Diaries of The Breadman’s Daughter: How I Learned to Meditate.

boo on the rocking chairI learned to meditate while Ma was dying. If she had died suddenly. Or in another place. At a different time. I’d probably have a different story to tell.

As an enduring student of yoga, I made countless attempts over the years to learn the nebulous art of meditation. But I just didn’t get it.  Stilling my mind was impossible. Sitting cross-legged for anything longer than a minute or two just about killed me. Om aside, staying focused on ‘nothing’ was a ridiculous premise at best. Stopping the endless chatter inside my mind was frustrating.  All of it made me uncomfortable. Pain, pain, pain. That was my mantra.

I also tried meditating while in the corpse pose. This just put me to sleep.  Within minutes I was dead to the world. A gaping mouthed drooling transcendental disaster.

Ma used to say that God works in mysterious ways.  I didn’t get that either.  I’ve always expected God to be more direct.  Obvious. Straightforward.  Shoot from the hip. Strike with a bolt of lightening. Flood the earth. And part the seas. Regardless of their color.

Who knows. Maybe Ma and I were talking about different Gods.  Despite all those Sunday mornings sitting side-by-side in the ass-numbing wooden pews of Christ Lutheran Church. Hers was an enigmatic deity filled with paradoxes, parables and puzzles. And with an inexplicable and absolutely unfathomable approach to running things. Mine was simple. He/She spoke my language. Read my letters. Understood the complexities and subtle nuances of the word fuck. And why it was part of my daily vernacular.

Then Ma had a heart attack.

I thanked God for not striking her dead instantly.  Which He/She most certainly could have, especially if He/She was in a particularly angry mood on the morning of Ma’s heart attack. Remember all that scary shit from the Old Testament?

Instead we got another 18 months to enjoy Ma’s presence on Earth. And what a gift that time was.

Most of the last six months of her life was spent in a hospital, on the West Coast.  She came for a visit a few months after the heart attack and never left.  By this time The Old Man was living, and I use this term loosely, in a dreary Senior’s home back in Northwestern Ontario.  They died 5 weeks apart, and 3 thousand miles away from each other.  They hooked up in heaven though. At least that’s what I believe. That notion brought me comfort then. It brings me comfort now. Then, I’ve always liked stories with happy endings.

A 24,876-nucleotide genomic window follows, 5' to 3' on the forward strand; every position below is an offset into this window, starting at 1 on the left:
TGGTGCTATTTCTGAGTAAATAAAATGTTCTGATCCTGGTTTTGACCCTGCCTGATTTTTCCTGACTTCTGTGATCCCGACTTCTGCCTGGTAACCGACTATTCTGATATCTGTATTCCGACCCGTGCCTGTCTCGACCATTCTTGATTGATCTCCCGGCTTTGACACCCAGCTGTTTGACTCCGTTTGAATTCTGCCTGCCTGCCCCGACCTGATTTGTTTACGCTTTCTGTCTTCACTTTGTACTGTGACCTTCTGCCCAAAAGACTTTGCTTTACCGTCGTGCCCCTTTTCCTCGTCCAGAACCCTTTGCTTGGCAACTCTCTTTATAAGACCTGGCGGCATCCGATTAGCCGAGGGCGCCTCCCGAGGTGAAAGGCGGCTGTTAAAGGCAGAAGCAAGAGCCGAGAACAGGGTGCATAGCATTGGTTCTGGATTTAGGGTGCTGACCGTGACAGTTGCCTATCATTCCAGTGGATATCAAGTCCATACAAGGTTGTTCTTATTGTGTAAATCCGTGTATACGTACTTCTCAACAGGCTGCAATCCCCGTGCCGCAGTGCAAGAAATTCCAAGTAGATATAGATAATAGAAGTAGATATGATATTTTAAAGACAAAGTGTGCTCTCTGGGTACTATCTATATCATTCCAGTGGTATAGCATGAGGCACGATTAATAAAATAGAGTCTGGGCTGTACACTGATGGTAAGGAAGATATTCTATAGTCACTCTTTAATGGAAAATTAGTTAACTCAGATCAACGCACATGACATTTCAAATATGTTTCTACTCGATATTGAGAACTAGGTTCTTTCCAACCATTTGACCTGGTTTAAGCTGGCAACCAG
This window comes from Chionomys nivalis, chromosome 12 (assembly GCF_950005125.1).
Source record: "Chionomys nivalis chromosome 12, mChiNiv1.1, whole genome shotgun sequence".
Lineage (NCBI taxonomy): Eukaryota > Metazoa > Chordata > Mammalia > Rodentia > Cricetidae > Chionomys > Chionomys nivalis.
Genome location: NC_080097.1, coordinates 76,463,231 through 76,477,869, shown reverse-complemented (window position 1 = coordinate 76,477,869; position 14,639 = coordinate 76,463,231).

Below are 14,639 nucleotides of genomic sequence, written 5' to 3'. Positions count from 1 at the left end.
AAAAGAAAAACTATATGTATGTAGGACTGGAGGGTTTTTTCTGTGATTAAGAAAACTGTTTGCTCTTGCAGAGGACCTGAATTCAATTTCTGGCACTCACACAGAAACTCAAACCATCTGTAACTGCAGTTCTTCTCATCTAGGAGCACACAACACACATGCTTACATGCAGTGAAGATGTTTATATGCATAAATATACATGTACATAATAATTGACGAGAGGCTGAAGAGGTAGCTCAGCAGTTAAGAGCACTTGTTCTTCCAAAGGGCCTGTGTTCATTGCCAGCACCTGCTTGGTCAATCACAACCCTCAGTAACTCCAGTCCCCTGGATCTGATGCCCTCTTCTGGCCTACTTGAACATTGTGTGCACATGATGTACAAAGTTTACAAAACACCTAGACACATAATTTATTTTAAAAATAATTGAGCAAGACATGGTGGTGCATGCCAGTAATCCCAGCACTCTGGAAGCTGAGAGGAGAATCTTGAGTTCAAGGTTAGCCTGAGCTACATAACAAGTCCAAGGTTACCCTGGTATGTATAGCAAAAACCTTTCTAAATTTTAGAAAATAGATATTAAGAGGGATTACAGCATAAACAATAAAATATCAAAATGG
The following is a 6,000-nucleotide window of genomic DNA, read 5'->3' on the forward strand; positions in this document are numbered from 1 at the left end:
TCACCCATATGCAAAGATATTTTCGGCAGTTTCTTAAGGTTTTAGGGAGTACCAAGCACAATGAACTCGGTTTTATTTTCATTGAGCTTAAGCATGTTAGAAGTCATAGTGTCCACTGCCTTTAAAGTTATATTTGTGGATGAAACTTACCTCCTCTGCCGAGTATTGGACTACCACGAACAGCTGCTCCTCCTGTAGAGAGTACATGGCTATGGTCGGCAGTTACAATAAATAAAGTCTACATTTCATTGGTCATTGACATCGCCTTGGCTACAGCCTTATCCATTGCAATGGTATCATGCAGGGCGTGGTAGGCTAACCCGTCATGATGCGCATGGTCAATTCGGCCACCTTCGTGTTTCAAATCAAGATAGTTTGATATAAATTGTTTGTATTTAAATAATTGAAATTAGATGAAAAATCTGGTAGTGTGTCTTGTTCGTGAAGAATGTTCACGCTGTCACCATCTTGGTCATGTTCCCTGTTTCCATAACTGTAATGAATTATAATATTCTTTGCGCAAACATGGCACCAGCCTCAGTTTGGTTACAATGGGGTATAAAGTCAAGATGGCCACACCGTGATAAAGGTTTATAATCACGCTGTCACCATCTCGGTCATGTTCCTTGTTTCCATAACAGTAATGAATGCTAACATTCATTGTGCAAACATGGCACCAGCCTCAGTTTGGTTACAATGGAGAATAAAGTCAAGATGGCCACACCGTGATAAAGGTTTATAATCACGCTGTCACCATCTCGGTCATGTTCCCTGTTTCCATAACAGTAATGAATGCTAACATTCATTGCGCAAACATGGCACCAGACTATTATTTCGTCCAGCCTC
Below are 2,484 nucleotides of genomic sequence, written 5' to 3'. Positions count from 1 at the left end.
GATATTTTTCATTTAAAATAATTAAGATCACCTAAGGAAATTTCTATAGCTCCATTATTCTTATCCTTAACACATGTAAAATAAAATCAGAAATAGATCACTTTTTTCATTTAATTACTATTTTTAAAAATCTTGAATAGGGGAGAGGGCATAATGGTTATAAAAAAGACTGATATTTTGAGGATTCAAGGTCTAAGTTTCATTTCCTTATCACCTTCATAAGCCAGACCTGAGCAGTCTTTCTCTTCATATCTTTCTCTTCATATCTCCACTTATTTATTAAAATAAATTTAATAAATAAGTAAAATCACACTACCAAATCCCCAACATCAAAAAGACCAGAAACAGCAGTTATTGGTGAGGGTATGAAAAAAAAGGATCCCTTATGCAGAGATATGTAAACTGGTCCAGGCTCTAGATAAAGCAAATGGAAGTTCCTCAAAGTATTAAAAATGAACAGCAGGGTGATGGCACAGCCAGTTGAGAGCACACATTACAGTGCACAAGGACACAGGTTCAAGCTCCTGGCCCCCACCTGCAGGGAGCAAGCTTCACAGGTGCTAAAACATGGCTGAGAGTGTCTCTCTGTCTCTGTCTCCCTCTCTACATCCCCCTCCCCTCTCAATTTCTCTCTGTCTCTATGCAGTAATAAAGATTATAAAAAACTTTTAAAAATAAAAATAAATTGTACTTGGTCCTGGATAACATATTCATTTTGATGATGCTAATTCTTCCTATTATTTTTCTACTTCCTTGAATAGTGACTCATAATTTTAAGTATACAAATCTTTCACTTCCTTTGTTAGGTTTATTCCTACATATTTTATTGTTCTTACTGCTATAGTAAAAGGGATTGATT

We held vigil by Ma’s bedside. 

ma + aimee + abbyAt times there were enough of us to form a small crowd. We clustered around Ma’s frail sheet-draped declining body. Her little flock of fragile birds. Still hungry to be fed. We took turns holding her hand. We laughed. Cried. Prayed. Told stories. I’m guessing there was nothing unusual about our good-bye time with Ma. We weren’t the first family to experience this.  But this was our first time. Our first rodeo.

My heart was fractured. Armor chinked. Equilibrium faltered as the earth beneath my feet shook. I was standing on a fault line with nowhere to go. With my lifelong safety net lying in a bed dying.

This was also a time of transformation.

My favorite time with Ma was when it was just the two of us.  Not just because it was precious mother-daughter time, which was slipping rapidly and elusively away. But because it brought me peace.  In the midst of family chaos and emotional gut-wrenching wringer days, this quiet alone time with Ma became a place to escape. A safe haven. A sanctuary. It was the sheltered harbor where I moored my heart and allowed my spirit to rest. Next to hers.